Sunday, November 14, 2010

Banned photo shows gay Christ figure

Cross Currents Fall 1972 cover with photo by Damon de Winters

A church magazine with a nude cover photo of a gay Christ figure with his friend was banned in 1972, but you can see it now at the Jesus in Love Blog. Almost 40 years later the photo is still risqué -- and beautiful.

The photo by Damon de Winters appeared on the cover of the fall 1972 issue of “Cross Currents,” the quarterly magazine of Metropolitan Community Church of San Francisco. The models, Todd and David Eric Charon, were positioned to discreetly hide any frontal nudity.

The photo seems to portray a gay Jesus with his Beloved Disciple. The bearded Christ figure offers a loving touch and a chalice of wine to his kneeling friend. Behind them stands a cross built from natural logs. The image echoes the Last Supper, when Jesus says, “Drink of it, all of you; for this is my blood of the covenant” (Matthew 26:27-28).

The MCC-SF board of directors banned the magazine for release because they felt that the cover was “inappropriate for a church publication,” recalls Lynn Jordan, who served as editor-in-chief of Cross Currents. Jordan recently celebrated 40 years of membership at MCC-SF.

“Senior pastor Reverend Jim Sandmire received a lot of criticism over this issue of the magazine,” Jordan says.

In response to the uproar, Rev. Sandmire wrote an open letter dated Nov. 15, 1972. “While I do not think the cover or other pictures of nudes are in any way obscene, I believe the nudity does not enhance the religious message intended, and may detract from it,” Rev. Sandmire wrote at the time..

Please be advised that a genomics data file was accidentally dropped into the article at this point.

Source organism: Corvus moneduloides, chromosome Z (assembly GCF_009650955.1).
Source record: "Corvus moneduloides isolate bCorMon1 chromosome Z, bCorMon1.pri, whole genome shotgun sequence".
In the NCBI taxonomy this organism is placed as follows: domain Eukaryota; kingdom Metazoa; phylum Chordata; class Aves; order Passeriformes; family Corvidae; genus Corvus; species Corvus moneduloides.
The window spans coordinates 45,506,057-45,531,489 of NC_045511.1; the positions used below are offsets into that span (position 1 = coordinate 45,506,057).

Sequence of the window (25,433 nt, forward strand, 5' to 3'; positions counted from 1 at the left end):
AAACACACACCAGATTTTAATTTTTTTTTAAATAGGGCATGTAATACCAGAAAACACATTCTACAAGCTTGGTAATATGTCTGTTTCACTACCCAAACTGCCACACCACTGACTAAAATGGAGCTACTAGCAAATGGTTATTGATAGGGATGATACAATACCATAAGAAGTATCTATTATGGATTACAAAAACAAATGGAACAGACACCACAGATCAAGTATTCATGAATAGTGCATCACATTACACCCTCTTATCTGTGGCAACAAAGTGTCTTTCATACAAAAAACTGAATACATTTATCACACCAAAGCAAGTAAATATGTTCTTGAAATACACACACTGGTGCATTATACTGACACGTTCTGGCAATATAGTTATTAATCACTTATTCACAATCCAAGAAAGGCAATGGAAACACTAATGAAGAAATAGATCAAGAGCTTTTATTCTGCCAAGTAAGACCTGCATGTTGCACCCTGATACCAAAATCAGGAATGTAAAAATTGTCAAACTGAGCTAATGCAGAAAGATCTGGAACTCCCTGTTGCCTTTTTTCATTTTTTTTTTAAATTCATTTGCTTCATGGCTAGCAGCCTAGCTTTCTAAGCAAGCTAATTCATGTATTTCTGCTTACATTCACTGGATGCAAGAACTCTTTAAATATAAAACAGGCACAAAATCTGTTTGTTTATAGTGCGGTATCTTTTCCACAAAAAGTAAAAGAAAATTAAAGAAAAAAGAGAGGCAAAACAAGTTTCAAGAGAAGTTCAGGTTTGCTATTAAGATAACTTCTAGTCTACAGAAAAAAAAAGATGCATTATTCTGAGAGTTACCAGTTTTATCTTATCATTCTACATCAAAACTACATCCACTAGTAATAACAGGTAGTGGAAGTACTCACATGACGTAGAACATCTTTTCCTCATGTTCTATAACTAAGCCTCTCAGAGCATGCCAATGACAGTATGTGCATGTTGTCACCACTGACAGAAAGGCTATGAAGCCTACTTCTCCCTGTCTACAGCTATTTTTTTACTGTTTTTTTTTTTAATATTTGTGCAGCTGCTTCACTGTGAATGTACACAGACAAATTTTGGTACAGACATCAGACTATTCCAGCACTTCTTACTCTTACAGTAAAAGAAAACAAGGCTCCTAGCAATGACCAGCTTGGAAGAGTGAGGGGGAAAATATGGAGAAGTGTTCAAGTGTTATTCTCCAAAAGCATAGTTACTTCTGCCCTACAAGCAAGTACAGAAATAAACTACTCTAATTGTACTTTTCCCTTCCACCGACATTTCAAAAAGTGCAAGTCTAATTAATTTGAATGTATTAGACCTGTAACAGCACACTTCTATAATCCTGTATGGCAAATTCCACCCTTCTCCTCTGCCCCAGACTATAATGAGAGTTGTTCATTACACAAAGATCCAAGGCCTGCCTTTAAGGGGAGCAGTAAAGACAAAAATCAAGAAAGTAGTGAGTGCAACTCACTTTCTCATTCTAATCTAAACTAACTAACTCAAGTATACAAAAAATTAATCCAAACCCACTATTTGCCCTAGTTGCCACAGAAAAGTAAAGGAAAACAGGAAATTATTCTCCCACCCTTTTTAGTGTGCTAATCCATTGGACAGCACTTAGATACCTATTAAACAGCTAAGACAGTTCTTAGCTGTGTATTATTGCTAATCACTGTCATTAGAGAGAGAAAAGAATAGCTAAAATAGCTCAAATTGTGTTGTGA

A headline on the cover also brings up another subject that remains surprisingly contemporary: “Gay marriage.”

Thank you, Lynn Jordan, for providing this Cross Currents cover image so it can finally reach its audience. It is historically, spiritually and artistically significant.
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P.S. I received this update today from Lynn Jordan: “I spoke with founding member Frank Howell (now 72) who said he thought the photo tried to convey that we bring with us both our sexuality and spirituality when we receive communion.”

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9 comments:

Turtle Woman said...

Thanks Lynn and Kitt for bringing this to light. It's incedibly important to document the his and herstory of LGBT spirituality, and how we developed our ideas of what was appropriate or not appropriate.

A critique is all the more valuable when it is within a group, and when we look from within, we'll have a powerful creative artistic and spiritual force.

This is very different from battling the enemies of lesbian and gay nation from the outside, because they would not have the sophistication to get the nuance of what is appropriate for gays and lesbians within a gay or lesbian context, not as a comparison to heteronormative forces.

Trudie said...

Given how much else has changed since 1972, I am glad that this lovely photograph is finally being revisited. Thank you, and Lynn, for sharing it.

Axel Schwaigert said...

Wow!!!! Great and beautiful picture! and even more that it was banned by our very own MCC!!!!

but the greatest thing is something else: I just did a workshop for the European MCC Confernce, on many of the images from "Art that dares" and people found it much less offencisve and challenging than inspiring for their own art work.... somebody imidieatly dray a transgendered female to male christ! Thank God that times change!